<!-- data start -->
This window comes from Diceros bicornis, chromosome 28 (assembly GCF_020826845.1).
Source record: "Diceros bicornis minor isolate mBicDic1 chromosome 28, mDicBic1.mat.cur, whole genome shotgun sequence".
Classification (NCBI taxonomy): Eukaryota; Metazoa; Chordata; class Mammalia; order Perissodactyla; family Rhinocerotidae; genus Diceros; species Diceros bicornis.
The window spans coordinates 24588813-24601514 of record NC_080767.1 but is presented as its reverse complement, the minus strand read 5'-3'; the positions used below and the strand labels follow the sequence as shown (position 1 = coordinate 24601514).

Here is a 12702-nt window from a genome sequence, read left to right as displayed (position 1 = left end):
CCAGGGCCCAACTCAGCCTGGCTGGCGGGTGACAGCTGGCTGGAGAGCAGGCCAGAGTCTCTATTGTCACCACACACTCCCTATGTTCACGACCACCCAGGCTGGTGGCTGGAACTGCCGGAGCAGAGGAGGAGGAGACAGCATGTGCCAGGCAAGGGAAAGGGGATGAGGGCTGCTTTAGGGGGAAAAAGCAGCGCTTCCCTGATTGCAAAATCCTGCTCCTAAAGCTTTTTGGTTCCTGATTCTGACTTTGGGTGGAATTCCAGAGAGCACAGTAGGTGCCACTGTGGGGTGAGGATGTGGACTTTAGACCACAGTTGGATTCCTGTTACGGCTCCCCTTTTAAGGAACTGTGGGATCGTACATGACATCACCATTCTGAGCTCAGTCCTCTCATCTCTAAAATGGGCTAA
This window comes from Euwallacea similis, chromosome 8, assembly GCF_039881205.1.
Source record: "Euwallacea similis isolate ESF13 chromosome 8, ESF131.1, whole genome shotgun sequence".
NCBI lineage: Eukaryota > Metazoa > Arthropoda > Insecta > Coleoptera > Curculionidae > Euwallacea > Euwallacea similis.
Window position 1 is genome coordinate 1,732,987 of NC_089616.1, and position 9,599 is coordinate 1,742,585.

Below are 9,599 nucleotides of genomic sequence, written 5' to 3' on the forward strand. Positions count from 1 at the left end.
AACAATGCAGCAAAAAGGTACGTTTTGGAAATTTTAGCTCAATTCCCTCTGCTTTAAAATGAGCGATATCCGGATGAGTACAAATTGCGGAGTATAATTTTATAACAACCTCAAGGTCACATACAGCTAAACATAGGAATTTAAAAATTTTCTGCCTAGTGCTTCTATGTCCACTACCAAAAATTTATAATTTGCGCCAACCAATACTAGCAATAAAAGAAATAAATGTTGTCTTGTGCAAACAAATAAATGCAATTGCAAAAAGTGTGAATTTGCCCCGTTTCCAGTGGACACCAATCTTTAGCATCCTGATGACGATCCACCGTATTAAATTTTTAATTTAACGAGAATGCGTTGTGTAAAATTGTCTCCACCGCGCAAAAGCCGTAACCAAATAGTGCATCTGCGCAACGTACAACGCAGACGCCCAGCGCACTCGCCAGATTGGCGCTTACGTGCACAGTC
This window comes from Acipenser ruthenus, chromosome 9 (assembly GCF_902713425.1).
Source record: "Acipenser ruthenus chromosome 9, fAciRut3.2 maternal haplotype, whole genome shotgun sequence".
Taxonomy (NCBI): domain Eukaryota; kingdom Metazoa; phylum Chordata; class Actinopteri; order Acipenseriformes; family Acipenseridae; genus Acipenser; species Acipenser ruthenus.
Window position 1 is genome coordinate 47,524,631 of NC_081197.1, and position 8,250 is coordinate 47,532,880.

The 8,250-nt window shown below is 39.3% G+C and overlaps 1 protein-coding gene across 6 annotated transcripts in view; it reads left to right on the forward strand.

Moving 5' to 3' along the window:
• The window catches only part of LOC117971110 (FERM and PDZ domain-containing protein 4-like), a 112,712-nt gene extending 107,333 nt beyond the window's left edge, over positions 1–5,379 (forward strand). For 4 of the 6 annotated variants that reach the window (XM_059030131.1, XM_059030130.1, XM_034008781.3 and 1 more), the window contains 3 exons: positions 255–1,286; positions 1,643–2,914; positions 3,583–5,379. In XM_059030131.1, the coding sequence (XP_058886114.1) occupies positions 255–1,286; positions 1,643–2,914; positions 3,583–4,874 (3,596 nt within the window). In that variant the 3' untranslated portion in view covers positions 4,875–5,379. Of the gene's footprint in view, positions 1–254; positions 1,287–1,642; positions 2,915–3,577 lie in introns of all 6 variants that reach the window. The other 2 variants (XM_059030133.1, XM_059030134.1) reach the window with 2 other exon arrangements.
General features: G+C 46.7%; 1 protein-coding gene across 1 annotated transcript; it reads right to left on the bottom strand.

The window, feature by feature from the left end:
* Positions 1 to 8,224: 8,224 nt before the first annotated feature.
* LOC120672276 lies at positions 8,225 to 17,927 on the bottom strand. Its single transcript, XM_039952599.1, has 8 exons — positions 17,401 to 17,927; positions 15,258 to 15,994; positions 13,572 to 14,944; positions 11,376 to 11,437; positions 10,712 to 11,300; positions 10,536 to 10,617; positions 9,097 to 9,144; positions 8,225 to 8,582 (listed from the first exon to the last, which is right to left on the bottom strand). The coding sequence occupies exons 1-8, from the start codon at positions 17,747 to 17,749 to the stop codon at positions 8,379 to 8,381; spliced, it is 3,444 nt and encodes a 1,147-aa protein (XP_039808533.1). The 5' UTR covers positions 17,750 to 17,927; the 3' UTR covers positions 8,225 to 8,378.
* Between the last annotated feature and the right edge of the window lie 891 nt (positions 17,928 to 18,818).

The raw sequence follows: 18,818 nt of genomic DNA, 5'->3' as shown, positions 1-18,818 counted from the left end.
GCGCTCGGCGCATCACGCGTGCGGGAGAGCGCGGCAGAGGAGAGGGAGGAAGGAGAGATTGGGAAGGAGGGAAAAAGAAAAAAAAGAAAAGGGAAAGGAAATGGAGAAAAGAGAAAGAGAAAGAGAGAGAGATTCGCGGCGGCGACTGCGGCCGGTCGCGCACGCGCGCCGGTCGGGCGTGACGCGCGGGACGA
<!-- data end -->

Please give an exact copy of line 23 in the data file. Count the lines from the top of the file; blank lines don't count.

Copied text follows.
* LOC120672276 lies at positions 8,225 to 17,927 on the bottom strand. Its single transcript, XM_039952599.1, has 8 exons — positions 17,401 to 17,927; positions 15,258 to 15,994; positions 13,572 to 14,944; positions 11,376 to 11,437; positions 10,712 to 11,300; positions 10,536 to 10,617; positions 9,097 to 9,144; positions 8,225 to 8,582 (listed from the first exon to the last, which is right to left on the bottom strand). The coding sequence occupies exons 1-8, from the start codon at positions 17,747 to 17,749 to the stop codon at positions 8,379 to 8,381; spliced, it is 3,444 nt and encodes a 1,147-aa protein (XP_039808533.1). The 5' UTR covers positions 17,750 to 17,927; the 3' UTR covers positions 8,225 to 8,378.